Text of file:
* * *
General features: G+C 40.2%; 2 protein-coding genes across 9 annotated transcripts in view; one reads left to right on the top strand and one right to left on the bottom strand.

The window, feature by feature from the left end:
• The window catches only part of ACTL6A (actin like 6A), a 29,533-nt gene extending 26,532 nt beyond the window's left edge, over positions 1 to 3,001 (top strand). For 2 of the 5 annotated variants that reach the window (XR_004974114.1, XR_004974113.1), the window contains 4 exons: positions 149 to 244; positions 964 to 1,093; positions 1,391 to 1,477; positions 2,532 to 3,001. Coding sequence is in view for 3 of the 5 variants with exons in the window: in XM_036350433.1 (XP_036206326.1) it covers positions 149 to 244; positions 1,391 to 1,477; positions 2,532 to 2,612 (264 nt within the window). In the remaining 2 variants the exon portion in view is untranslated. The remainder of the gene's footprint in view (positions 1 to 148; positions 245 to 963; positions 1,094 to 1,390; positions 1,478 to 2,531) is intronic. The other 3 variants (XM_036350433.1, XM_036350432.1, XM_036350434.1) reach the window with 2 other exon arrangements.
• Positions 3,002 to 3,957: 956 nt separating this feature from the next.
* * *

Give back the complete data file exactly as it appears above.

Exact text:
General features: G+C 40.2%; 2 protein-coding genes across 9 annotated transcripts in view; one reads left to right on the top strand and one right to left on the bottom strand.

The window, feature by feature from the left end:
• The window catches only part of ACTL6A (actin like 6A), a 29,533-nt gene extending 26,532 nt beyond the window's left edge, over positions 1 to 3,001 (top strand). For 2 of the 5 annotated variants that reach the window (XR_004974114.1, XR_004974113.1), the window contains 4 exons: positions 149 to 244; positions 964 to 1,093; positions 1,391 to 1,477; positions 2,532 to 3,001. Coding sequence is in view for 3 of the 5 variants with exons in the window: in XM_036350433.1 (XP_036206326.1) it covers positions 149 to 244; positions 1,391 to 1,477; positions 2,532 to 2,612 (264 nt within the window). In the remaining 2 variants the exon portion in view is untranslated. The remainder of the gene's footprint in view (positions 1 to 148; positions 245 to 963; positions 1,094 to 1,390; positions 1,478 to 2,531) is intronic. The other 3 variants (XM_036350433.1, XM_036350432.1, XM_036350434.1) reach the window with 2 other exon arrangements.
• Positions 3,002 to 3,957: 956 nt separating this feature from the next.